Chris - E-mail: jamromi (at)

Dear Chris,
the Dynaudio Audience 42 would be a good choice but I'm not 100% sure this will cure the excess of bass frequencies which might be caused by poor room acoustics and/or speakers placement. For example, if these are too close to the rear wall, the bass will be boosted a lot, no matter how "monitor" a speaker can be :-)
Hence, before purchasing new speakers, trying installing them differently or try addind some bass control device (DIY Tube Traps and the like).
Hope this helped,
Lucio Cadeddu

Garrard Zero 100
Hello Lucio,
sorry to bother you with this mail. In English, alas my Italian is limited to trying to decipher opera libretto's :-)
I just got myself a Garrard Zero 100 SB TT. I found the review on the TNT site and i have 2 questions regarding the old beast.

1st impressions are not bad, see my site:
[Garrard Zero 100]
Greetings from Holland,
Freek - E-mail: fmunniksma (at)

Dear Freek,
in my opinion the wheel in the pic has to be used to fine adjust the way the turntable works in automatic mode, when playing a stack of records. Consider that for automatic replay of a stack of records one needed to put a kind of plastic pillar close to the adjusting wheel you mention. The original owner's manual I have doesn't mention it either. Hence, use the Zero in manual mode only and don't bother :-)
As for overhang, try using a protractor (as the HFNRR one or even ours), though the "zero error geometry" of the arm SHOULD make this operation useless.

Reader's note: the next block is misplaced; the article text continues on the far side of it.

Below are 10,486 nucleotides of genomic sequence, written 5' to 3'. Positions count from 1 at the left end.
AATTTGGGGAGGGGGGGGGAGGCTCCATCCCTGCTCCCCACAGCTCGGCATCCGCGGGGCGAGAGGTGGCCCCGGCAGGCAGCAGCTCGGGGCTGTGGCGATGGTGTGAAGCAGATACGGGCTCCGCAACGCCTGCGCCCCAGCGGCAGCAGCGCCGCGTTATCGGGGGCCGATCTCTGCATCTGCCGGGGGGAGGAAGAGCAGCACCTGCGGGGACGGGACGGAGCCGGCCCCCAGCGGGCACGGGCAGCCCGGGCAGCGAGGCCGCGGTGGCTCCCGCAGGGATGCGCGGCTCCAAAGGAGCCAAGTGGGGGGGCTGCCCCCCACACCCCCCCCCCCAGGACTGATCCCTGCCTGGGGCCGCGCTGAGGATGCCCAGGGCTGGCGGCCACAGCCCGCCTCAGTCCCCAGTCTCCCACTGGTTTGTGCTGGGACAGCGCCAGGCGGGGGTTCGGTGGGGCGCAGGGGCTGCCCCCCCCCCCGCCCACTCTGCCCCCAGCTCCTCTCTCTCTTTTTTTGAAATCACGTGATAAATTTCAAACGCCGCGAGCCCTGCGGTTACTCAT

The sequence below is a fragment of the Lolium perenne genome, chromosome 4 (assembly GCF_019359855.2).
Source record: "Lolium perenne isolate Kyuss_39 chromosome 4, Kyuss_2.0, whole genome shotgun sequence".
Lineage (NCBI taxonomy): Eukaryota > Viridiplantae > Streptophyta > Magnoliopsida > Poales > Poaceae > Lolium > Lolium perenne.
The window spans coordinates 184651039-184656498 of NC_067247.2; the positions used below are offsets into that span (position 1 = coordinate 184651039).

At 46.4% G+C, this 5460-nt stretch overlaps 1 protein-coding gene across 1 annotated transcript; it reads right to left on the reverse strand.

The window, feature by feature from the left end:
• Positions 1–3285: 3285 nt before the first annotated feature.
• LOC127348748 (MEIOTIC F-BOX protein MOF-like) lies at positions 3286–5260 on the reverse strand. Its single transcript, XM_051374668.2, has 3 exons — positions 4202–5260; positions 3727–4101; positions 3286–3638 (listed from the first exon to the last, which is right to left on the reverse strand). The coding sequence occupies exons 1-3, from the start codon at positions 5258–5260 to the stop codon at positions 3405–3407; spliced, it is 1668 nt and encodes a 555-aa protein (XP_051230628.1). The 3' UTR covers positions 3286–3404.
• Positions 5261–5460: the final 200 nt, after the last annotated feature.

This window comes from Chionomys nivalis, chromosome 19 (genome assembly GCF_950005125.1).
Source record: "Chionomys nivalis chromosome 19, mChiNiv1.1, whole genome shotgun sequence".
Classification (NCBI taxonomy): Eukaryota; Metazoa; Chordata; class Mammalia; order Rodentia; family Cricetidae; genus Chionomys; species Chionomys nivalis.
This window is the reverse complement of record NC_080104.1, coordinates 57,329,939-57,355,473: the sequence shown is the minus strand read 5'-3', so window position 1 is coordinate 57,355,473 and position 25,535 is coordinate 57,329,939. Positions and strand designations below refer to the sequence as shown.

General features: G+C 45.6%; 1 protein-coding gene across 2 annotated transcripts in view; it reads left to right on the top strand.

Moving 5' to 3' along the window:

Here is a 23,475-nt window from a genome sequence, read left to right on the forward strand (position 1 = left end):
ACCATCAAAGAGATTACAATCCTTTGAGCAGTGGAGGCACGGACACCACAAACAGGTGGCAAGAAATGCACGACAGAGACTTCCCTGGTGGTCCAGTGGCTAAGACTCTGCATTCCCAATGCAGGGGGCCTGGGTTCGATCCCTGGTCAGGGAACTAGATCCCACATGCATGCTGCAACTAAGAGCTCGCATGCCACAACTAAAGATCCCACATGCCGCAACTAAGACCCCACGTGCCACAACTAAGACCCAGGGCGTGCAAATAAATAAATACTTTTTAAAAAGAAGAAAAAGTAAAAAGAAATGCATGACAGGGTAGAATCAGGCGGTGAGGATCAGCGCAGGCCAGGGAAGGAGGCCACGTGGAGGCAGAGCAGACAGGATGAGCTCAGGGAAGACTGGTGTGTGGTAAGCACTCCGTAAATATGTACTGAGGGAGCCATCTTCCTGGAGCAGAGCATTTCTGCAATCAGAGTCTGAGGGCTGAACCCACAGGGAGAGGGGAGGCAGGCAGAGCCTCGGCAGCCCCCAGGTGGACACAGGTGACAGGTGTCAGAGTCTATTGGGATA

Hope this helped,
Lucio Cadeddu

Posting on TNT
Hi David,
I hope you don't mind me emailing you directly but I've tried a couple of other avenues and have come to a dead end. Two things:

  1. I read Thorsten's article on sourcing parts for DIY Audio projects and attempted to email a contribution to the list (there didn't seem to be any other way to add to it). Anyway the email bounced, but I don't know where to send it. Source for CAT5 cables: Ebay listing.
  2. I posted an item on the forum about a replacement driver for a Mission 710, plus a couple of other audio forums. So far no feed back. Thing is I'm getting desperate! I sold up all my gear to move from Australia and am sick of listening to music on a laptop. I've found a possible replacement but I don't know enough about the Thiele Smalls to be sure. (specs attached, item 902.426). Are you able to give me any pointers please? Being fairly new to the country I'm kind of grasping at straws...
Steven - by e-mail

Hi Steven,
Sorry for my delay; I've been away. I see from your query on DIYAudio that you have priced an item at Wilmslow Audio. You need to ask them for advice about suitability really. Or, you could join our TNT audioaddicts forum which is a friendly place with some knowledgeable participants.
To be honest, if you want an inexpensive replacement, I would just look out for another pair, or similar. Used speakers are not expensive here in the UK. Steve's hifi in Hastings offers reasonably priced stuff I see, though I do not know him.
Or post a want ad here: The for sale section there might offer something else suitable. You might also check out local classifieds such as Loot
Hope this helps.
David Holgate

Standard of writing